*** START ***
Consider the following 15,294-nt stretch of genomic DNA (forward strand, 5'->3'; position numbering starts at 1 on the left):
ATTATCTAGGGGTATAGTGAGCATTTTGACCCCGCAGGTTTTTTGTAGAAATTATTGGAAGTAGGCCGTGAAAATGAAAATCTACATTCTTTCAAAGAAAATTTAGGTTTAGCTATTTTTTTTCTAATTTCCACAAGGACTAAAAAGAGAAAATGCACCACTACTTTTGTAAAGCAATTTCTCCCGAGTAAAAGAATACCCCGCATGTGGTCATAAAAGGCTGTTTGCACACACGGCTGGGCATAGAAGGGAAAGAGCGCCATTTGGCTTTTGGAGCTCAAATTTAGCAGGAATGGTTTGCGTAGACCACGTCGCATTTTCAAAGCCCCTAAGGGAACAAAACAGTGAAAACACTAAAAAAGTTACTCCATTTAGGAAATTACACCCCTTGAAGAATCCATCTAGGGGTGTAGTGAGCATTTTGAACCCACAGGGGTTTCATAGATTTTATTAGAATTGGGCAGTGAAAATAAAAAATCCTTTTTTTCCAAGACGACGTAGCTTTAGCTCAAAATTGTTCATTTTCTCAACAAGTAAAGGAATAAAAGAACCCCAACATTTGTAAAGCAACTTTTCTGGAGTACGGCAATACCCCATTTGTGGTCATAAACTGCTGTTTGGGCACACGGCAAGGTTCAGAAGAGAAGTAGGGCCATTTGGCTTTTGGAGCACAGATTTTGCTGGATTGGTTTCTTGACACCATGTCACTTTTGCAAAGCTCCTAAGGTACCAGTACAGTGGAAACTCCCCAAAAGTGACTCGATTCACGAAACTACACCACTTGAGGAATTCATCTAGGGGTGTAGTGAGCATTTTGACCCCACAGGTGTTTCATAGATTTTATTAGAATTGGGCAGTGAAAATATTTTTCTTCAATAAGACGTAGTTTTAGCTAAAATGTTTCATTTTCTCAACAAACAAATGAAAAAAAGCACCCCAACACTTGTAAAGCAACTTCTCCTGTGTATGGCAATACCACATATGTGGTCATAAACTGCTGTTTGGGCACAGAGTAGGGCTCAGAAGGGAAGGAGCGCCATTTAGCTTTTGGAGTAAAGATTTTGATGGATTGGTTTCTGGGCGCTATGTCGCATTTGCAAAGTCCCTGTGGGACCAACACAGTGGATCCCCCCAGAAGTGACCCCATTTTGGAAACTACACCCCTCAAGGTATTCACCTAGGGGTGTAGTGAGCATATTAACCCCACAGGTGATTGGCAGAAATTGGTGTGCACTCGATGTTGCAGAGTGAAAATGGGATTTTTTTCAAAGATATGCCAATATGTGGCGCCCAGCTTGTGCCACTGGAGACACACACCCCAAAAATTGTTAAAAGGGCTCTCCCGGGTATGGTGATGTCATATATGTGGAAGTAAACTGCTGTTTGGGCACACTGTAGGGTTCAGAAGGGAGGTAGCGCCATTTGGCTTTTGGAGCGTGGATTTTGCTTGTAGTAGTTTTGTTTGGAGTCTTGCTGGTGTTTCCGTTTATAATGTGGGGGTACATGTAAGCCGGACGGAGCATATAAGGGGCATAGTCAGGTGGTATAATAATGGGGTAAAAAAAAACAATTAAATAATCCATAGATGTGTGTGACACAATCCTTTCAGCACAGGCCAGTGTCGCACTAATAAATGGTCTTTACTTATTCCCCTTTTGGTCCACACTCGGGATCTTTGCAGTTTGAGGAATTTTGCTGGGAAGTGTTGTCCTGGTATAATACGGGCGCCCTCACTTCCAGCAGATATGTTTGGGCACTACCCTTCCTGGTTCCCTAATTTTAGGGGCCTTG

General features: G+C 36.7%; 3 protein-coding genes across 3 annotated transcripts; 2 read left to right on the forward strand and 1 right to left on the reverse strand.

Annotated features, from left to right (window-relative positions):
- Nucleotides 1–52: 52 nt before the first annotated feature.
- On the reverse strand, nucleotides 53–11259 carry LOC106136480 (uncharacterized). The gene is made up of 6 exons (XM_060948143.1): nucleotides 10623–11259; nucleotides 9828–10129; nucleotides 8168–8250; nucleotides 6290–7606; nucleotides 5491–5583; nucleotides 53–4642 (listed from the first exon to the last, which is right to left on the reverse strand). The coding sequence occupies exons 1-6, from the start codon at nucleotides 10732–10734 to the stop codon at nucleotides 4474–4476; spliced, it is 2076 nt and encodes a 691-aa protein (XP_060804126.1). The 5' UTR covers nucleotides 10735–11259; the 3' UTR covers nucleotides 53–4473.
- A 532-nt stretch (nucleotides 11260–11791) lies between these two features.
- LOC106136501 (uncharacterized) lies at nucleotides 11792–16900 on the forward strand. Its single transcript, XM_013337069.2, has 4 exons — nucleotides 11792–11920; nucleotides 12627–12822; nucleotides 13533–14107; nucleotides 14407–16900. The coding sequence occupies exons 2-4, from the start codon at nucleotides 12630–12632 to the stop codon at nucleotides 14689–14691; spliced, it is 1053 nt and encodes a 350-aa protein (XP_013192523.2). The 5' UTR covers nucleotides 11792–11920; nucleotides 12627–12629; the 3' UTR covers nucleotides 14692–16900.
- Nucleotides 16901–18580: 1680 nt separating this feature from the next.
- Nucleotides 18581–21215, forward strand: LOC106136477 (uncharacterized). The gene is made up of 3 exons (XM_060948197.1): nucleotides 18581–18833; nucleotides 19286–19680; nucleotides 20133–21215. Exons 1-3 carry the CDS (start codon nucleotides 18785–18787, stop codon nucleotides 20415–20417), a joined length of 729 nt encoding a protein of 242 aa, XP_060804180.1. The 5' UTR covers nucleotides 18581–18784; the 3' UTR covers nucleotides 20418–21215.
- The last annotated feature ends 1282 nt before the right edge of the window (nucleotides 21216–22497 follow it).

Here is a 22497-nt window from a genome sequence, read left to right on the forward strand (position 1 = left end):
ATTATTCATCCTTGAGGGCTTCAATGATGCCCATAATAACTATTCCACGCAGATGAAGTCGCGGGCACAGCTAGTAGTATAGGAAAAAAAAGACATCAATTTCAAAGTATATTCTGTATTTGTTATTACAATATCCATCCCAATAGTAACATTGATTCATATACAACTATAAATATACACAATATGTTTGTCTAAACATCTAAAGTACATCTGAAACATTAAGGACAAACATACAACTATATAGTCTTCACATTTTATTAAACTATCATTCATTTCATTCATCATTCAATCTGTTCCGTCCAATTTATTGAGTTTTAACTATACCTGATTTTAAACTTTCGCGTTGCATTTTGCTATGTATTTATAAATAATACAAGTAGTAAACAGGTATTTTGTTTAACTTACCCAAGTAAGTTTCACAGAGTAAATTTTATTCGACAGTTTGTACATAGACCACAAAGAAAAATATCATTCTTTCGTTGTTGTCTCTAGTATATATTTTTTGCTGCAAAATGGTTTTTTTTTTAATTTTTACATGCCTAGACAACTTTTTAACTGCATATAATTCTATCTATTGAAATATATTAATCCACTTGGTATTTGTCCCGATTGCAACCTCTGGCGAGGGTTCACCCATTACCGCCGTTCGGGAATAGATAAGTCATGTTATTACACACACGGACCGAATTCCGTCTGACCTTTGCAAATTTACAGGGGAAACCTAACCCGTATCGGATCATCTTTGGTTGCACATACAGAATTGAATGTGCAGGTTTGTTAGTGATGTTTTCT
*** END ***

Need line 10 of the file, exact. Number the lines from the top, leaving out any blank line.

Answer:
- Nucleotides 18581–21215, forward strand: LOC106136477 (uncharacterized). The gene is made up of 3 exons (XM_060948197.1): nucleotides 18581–18833; nucleotides 19286–19680; nucleotides 20133–21215. Exons 1-3 carry the CDS (start codon nucleotides 18785–18787, stop codon nucleotides 20415–20417), a joined length of 729 nt encoding a protein of 242 aa, XP_060804180.1. The 5' UTR covers nucleotides 18581–18784; the 3' UTR covers nucleotides 20418–21215.